A Neonate With a Head-to-Toe Maculopapular Rash
During a newborn clinic visit, the parents of a 4-day-old girl expressed concerns about their daughter’s progressively spreading rash.
The white neonate had been born at 38 weeks of gestation to 28-year-old gravida 1, para 1 mother after an uncomplicated pregnancy and normal vaginal delivery. Maternal serologic test results were all negative, including for group B streptococcus, HIV, herpes simplex virus, and syphilis. No fetal abnormalities were detected on prenatal ultrasonograms.
The neonate’s birth weight was 3.2 kg and her length was 50 cm. She did well and was discharged from the hospital within 2 days. The girl had developed a rash while in the hospital, but it had been only a few spots on her trunk. Now, however, it involved her face and extremities. She continued to feed well and had no fever. The rest of her history was noncontributory.
On physical examination at presentation, the patient was vigorous, well hydrated, and in no acute distress. Her weight was 3.1 kg, and her vital signs were within normal limits. She had an erythematous, blanchable, maculopapular rash over her face, trunk, and extremities, but with no increased skin temperature or pus drainage from any lesions. The remaining physical examination findings were completely normal.
What is causing this 4-day-old girl’s extensive rash?
A. Erythema toxicum neonatorum
B. Transient neonatal pustular melanosis
A, erythema toxicum neonatorum
Erythema toxicum neonatorum (ETN) is a benign, self-limited condition that features multiple erythematous papules with an approximate diameter of 1 to 3 mm that progress rapidly to pustules on a swollen base.1
ETN occurs in 50% to 70% of full-term neonates but is rare in premature neonates and those weighing 2,500 g or more. The lesions typically appear within 24 to 48 hours of birth and are distributed over the trunk and extremities but spare the palms and soles. ETN lesions may localize at pressure sites.
Four types of lesions can occur: macules, wheals, papules, and pustules. Lesions resolve within 5 to 7 days without sequelae. New lesions might appear as old lesions resolve.1
ETN is diagnosed primarily on clinical examination, although it can be confirmed with a Wright-stained smear, with the contents of pustules showing numerous eosinophils and occasional neutrophils on microscopic examination.1
The etiology of ETN is unknown. There are numerous theories about the pathogenesis of ETN, the most widely accepted of which suggests that it is a cutaneous immunologic response to microbial colonization of hair follicles from the first day of life.2-4 This theory is based on the histologic observation of the presence of dense inflammatory infiltrates around hair follicles, consisting mostly of eosinophils, but also with neutrophils, macrophages, and dendritic cells, as well as the up-regulation of various inflammatory mediators such as interleukins 1 and 8, eotaxin, psoriasin, and nitric oxide synthases 1 through 3.2-4
Marchini and colleagues2 postulated that “skin appendages,” predominantly the hair follicles, act as an entry port for microbes, prompting a local and systemic inflammatory response. They arrived at this theory by identifying the colonizing microbes on the skin of a cohort of 1-day-old neonates with and without ETN, and then examining biopsies of typical ETN lesions with electron microscopy to identify microbes in the affected skin tissue. They also recorded each infant’s body temperature as a marker of systemic acute phase response. Within all ETN lesions, the researchers identified staphylococcal bacteria near or in the hair follicle epithelium, as well as cocci that had been internalized into recruited immune cells around the follicle. Infants with ETN also exhibited a significantly higher body temperature than those without the rash, indicating a systemic inflammatory response to infection or tissue damage.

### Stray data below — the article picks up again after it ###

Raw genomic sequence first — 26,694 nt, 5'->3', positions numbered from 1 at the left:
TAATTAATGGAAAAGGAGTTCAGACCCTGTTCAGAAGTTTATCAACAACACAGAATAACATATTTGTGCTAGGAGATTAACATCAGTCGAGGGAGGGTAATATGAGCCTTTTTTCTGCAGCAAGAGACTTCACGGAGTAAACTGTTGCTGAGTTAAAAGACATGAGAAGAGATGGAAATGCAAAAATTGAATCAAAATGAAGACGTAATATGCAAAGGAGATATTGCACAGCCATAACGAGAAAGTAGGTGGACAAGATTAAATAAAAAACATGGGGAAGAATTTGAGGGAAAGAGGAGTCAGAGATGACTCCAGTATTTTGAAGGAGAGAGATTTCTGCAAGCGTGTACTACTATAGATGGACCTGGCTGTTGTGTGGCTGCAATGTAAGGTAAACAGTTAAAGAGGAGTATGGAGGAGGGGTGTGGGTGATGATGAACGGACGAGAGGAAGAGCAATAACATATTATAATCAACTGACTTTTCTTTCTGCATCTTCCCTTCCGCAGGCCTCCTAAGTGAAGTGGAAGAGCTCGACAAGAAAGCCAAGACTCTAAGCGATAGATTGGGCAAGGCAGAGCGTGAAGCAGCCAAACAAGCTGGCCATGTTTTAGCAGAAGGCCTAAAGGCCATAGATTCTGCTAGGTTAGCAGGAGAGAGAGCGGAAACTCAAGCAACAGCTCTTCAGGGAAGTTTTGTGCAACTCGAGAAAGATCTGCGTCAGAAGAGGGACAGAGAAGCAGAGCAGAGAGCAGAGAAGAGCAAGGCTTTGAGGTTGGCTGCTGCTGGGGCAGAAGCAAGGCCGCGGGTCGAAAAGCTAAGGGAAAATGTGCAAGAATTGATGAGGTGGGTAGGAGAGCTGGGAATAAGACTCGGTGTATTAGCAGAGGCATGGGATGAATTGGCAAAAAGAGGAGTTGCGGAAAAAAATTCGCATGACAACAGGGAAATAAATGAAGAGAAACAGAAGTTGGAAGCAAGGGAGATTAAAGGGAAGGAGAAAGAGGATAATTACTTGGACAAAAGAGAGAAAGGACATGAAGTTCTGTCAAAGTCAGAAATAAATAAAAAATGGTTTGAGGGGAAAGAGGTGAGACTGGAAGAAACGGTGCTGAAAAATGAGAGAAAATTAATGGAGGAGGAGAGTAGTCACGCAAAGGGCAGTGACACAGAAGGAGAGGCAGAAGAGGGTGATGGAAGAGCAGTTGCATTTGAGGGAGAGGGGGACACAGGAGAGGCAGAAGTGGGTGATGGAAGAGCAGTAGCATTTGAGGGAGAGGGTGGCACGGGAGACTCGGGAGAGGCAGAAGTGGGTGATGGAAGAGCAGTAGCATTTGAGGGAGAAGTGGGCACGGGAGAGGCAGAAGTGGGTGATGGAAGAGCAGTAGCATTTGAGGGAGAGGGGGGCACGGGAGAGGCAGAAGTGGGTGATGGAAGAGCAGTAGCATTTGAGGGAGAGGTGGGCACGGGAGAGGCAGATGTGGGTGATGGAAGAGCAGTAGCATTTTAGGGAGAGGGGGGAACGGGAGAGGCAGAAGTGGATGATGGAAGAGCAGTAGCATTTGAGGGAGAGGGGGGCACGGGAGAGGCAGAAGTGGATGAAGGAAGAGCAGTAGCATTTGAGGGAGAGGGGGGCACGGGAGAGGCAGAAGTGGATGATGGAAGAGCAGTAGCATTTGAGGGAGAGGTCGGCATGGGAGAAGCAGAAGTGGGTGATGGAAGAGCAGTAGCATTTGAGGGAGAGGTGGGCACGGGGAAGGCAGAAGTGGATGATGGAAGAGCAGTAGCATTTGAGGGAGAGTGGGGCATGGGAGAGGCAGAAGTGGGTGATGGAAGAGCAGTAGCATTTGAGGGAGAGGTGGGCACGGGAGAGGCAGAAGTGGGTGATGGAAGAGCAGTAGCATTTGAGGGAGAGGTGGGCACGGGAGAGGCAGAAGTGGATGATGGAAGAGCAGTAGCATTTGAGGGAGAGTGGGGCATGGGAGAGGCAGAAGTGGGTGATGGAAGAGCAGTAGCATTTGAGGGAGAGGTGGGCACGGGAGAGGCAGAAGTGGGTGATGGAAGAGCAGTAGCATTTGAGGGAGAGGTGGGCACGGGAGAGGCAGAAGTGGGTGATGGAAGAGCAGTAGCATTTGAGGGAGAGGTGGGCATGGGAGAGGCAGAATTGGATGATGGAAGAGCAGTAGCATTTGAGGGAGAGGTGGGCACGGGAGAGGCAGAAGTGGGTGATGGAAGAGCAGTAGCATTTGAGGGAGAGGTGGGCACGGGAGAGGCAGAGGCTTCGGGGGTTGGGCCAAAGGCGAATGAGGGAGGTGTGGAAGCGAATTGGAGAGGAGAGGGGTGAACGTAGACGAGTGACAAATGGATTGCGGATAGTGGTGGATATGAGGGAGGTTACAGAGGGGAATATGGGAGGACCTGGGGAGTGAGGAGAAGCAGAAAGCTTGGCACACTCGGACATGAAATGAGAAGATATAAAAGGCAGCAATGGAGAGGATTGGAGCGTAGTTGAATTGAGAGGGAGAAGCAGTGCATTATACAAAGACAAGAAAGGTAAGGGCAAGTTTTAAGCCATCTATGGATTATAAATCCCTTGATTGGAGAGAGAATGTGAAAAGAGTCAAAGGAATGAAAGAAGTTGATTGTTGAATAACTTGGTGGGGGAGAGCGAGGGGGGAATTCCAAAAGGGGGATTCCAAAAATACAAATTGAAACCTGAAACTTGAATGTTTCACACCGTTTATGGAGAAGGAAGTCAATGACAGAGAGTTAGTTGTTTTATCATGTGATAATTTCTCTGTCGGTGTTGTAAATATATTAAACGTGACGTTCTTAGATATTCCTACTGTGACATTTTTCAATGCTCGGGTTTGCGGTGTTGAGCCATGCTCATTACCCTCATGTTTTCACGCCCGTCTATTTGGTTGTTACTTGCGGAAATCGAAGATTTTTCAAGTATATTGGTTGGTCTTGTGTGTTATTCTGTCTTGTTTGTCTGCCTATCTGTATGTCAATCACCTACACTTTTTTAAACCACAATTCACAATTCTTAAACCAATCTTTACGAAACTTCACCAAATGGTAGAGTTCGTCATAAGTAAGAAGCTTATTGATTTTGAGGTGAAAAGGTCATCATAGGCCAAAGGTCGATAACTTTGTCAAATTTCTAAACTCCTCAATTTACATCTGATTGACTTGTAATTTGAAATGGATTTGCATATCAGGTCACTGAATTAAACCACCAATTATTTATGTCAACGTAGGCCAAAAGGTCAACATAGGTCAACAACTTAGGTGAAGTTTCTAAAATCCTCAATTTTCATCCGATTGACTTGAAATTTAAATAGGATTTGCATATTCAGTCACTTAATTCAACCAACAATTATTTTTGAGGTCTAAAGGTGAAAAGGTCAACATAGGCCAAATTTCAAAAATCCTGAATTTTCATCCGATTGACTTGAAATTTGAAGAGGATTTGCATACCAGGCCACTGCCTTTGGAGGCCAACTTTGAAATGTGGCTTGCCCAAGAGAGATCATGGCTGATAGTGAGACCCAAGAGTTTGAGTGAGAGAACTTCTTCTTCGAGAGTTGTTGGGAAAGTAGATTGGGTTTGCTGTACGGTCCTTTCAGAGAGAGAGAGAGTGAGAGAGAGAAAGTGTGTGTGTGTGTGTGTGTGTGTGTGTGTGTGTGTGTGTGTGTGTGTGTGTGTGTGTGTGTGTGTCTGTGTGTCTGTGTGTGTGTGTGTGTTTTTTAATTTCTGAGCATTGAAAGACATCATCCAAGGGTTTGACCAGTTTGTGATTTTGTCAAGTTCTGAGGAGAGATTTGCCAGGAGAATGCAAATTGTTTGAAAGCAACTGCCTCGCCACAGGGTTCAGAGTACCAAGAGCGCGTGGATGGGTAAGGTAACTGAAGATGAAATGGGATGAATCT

These findings support the widely accepted theory that microbial colonization of hair follicles results in the immunologic response that correlates with ETN. The fact that ETN lesions tend to spare the palms and soles can be explained by the absence of pilosebaceous follicles in these areas.
ETN is a benign self-limiting condition that does not require treatment. Occasionally, it can be confused with other eruptions of the neonatal period, such as transient neonatal pustular melanosis, eosinophilic pustular folliculitis, incontinentia pigmenti, acropustulosis, milia, miliaria, and congenital cutaneous candidiasis.
Sharda Udassi, MD, is an associate professor in the Division of General Academic Pediatrics at the University of Florida College of Medicine in Gainesville.
Stephanie Marshall, MD, is a pediatric resident at the University of Florida College of Medicine.
Ratna Acharya MD, is an assistant professor in the Division of General Academic Pediatrics at the University of Florida College of Medicine.
Sanjeev Y. Tuli, MD, is a professor of pediatrics, associate chair for Clinical Affairs and Community Relations, and Chief of the Division of General Academic Pediatrics at the University of Florida College of Medicine.
1. Berg FJ, Solomon LM. Erythema neonatorum toxicum. Arch Dis Child. 1987;62(4):327-328.
2. Marchini G, Nelson A, Edner J, Lonne-Rahm S, Stavréus-Evers A, Hultenby K. Erythema toxicum neonatorum is an innate immune response to commensal microbes penetrated into the skin of the newborn infant. Pediatr Res. 2005;58(3):613-616.
3. Monteagudo B, Labandeira J, Cabanillas M, Acevedo A, Toribio J. Prospective study of erythema toxicum neonatorum: epidemiology and predisposing factors. Pediatr Dermatol. 2012;29(2):166-168.
4. Marchini G, Ståbi B, Kankes K, Lonne-Rahm S, Østergaard M, Nielsen S. AQP1 and AQP3, psoriasin, and nitric oxide synthases 1-3 are inflammatory mediators in erythema toxicum neonatorum. Pediatr Dermatol. 2003;20(5):377-384.